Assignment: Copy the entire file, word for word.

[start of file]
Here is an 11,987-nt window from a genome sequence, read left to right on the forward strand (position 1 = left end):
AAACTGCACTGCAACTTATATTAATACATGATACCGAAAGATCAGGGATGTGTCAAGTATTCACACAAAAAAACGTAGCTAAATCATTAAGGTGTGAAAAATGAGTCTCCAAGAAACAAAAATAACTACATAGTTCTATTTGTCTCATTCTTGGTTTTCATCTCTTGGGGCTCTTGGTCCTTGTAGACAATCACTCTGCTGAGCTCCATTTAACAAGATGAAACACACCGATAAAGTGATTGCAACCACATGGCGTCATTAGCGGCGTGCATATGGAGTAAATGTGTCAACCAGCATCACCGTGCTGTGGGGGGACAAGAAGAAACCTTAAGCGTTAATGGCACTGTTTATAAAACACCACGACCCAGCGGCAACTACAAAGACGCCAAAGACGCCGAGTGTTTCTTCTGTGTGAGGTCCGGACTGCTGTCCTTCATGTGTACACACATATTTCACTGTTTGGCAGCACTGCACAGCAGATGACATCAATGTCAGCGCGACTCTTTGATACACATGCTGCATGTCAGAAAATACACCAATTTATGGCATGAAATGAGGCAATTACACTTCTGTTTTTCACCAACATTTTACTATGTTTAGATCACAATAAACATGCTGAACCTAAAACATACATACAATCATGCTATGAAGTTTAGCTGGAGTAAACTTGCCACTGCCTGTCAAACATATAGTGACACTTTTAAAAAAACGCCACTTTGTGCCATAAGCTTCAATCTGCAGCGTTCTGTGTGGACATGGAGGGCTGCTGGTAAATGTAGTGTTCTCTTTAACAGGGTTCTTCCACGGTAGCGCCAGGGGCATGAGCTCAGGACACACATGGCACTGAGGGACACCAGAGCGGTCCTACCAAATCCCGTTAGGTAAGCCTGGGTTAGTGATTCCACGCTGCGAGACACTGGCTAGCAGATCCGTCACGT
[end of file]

Here is an 11,987-nt window from a genome sequence, read left to right on the forward strand (position 1 = left end):
AAACTGCACTGCAACTTATATTAATACATGATACCGAAAGATCAGGGATGTGTCAAGTATTCACACAAAAAAACGTAGCTAAATCATTAAGGTGTGAAAAATGAGTCTCCAAGAAACAAAAATAACTACATAGTTCTATTTGTCTCATTCTTGGTTTTCATCTCTTGGGGCTCTTGGTCCTTGTAGACAATCACTCTGCTGAGCTCCATTTAACAAGATGAAACACACCGATAAAGTGATTGCAACCACATGGCGTCATTAGCGGCGTGCATATGGAGTAAATGTGTCAACCAGCATCACCGTGCTGTGGGGGGACAAGAAGAAACCTTAAGCGTTAATGGCACTGTTTATAAAACACCACGACCCAGCGGCAACTACAAAGACGCCAAAGACGCCGAGTGTTTCTTCTGTGTGAGGTCCGGACTGCTGTCCTTCATGTGTACACACATATTTCACTGTTTGGCAGCACTGCACAGCAGATGACATCAATGTCAGCGCGACTCTTTGATACACATGCTGCATGTCAGAAAATACACCAATTTATGGCATGAAATGAGGCAATTACACTTCTGTTTTTCACCAACATTTTACTATGTTTAGATCACAATAAACATGCTGAACCTAAAACATACATACAATCATGCTATGAAGTTTAGCTGGAGTAAACTTGCCACTGCCTGTCAAACATATAGTGACACTTTTAAAAAAACGCCACTTTGTGCCATAAGCTTCAATCTGCAGCGTTCTGTGTGGACATGGAGGGCTGCTGGTAAATGTAGTGTTCTCTTTAACAGGGTTCTTCCACGGTAGCGCCAGGGGCATGAGCTCAGGACACACATGGCACTGAGGGACACCAGAGCGGTCCTACCAAATCCCGTTAGGTAAGCCTGGGTTAGTGATTCCACGCTGCGAGACACTGGCTAGCAGATCCGTCACGT